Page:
Anything a scientist worked on is sure to wind up as a weapon, one way or another, lamented an unknown jokester. But imagine that sometimes weapons are created specifically to keep peace. That was the motivation for the American physicist Edward Teller who is known colloquially as “the father of the American hydrogen bomb.” The same bomb that was tested on Enewetak Atoll, part of the Marshall Islands in the Pacific Ocean. Do not believe those who say that it was dropped from an airplane; the bomb, or rather the charge named Mike was more like a ground laboratory the size of a two-story house weighing about 80 tons. As a result of the blast, the islet of Elugelab that hosted Mike became vaporized, and a crater formed on the sea floor measuring one and a half kilometers in diameter and more than 50 meters in depth. The yield of Mike was 10.4 megatons: to illustrate, that is almost 1000 times the yield of the bombs dropped on Hiroshima.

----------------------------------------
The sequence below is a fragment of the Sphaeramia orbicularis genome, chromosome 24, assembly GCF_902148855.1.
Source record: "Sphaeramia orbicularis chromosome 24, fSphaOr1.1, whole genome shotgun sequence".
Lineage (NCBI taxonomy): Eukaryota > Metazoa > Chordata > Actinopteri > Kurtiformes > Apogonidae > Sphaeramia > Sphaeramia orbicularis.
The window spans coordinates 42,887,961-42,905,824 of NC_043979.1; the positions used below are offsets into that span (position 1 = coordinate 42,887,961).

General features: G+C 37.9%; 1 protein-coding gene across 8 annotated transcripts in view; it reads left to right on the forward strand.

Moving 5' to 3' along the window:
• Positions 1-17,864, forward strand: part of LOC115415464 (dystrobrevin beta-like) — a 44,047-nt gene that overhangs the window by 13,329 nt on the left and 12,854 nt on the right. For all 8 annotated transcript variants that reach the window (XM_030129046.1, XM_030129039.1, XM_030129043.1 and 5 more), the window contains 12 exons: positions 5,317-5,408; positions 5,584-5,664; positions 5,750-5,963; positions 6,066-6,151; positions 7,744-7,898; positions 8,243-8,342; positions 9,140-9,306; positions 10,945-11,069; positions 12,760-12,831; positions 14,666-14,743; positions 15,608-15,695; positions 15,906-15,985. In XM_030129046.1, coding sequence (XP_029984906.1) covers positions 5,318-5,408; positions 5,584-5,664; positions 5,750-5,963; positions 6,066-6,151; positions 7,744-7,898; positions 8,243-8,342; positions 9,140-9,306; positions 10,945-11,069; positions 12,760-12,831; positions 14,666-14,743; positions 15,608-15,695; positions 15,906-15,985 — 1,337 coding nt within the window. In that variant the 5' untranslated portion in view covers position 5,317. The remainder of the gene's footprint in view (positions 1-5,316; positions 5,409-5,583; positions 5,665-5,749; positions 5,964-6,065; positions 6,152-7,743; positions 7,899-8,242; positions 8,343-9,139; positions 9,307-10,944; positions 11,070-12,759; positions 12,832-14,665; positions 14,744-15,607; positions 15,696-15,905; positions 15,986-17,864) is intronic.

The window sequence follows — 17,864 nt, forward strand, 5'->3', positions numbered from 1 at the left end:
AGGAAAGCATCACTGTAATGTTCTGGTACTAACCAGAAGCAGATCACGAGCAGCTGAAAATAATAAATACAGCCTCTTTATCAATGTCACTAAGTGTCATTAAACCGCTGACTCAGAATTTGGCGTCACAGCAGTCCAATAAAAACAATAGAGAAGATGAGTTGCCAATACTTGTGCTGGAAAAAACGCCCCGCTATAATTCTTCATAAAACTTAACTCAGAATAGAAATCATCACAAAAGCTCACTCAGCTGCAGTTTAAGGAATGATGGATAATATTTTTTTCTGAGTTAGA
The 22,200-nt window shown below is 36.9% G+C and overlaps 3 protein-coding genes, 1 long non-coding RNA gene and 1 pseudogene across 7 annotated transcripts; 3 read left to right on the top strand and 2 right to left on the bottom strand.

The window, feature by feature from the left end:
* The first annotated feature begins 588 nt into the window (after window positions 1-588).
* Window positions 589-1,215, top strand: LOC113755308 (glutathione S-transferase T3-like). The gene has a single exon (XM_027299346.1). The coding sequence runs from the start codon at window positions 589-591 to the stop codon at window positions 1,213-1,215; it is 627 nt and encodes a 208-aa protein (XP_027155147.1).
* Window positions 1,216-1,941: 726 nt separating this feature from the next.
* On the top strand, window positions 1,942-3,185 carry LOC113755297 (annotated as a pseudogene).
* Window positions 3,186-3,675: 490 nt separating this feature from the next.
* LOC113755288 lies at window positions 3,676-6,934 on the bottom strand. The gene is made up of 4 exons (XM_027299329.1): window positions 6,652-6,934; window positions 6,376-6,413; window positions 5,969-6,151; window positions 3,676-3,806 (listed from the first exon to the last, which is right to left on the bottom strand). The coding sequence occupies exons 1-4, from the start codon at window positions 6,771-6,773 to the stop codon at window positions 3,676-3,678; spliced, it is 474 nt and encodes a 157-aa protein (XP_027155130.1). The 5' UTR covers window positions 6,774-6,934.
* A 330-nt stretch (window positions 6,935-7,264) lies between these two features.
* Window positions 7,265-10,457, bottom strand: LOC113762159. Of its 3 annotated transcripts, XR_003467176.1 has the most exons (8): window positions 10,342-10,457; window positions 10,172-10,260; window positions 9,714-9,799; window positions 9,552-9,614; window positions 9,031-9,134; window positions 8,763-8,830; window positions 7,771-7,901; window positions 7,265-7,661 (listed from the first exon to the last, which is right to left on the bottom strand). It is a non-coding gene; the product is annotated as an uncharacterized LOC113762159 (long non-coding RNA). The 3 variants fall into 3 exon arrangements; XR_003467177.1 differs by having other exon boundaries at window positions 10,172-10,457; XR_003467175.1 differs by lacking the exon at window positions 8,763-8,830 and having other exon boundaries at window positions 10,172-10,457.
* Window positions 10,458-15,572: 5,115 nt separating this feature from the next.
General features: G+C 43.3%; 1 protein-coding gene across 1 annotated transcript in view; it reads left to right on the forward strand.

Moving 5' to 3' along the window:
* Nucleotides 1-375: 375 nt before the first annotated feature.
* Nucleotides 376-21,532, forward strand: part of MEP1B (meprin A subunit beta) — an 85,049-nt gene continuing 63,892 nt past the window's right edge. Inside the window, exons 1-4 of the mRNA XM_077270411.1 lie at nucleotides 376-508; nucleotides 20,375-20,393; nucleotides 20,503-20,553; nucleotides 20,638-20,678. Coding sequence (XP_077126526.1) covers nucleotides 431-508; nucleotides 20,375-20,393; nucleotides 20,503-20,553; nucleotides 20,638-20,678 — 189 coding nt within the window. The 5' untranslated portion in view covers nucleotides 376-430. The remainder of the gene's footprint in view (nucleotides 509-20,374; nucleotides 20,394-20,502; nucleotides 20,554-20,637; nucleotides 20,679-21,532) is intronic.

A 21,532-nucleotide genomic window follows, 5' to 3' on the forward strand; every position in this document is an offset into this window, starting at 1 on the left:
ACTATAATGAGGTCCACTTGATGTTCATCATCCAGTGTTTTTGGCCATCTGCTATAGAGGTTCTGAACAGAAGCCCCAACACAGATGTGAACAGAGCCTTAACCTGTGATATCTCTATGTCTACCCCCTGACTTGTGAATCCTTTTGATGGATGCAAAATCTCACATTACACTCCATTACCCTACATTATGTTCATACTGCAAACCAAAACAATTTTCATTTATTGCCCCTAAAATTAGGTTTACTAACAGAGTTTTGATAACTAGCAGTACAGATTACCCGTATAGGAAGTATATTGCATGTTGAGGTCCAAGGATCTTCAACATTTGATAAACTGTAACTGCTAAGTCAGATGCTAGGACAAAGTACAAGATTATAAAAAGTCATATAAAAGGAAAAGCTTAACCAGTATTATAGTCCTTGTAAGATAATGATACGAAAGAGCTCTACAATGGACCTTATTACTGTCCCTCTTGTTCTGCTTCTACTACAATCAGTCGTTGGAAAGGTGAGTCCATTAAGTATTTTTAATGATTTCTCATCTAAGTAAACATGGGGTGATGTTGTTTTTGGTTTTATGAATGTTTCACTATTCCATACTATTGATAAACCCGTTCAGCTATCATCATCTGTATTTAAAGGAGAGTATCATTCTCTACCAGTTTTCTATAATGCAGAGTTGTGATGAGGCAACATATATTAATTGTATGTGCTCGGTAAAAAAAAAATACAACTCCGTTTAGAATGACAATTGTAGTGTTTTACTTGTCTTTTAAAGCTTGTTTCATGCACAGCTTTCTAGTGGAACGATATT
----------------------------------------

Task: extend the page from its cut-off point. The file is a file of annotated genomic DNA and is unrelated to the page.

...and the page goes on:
The world did not learn about the US regaining their leadership in the development of weapons of mass destruction in the year it happened: the report on the testing over Enewetak Atoll was only released in 1954.
That caused a confusion in claims of priority: all Soviet encyclopedias report that the world's first hydrogen bomb bas tested by the Soviet Union. That would only happen a year later, in 1953. There could not be a more accurate name for it than the arms race.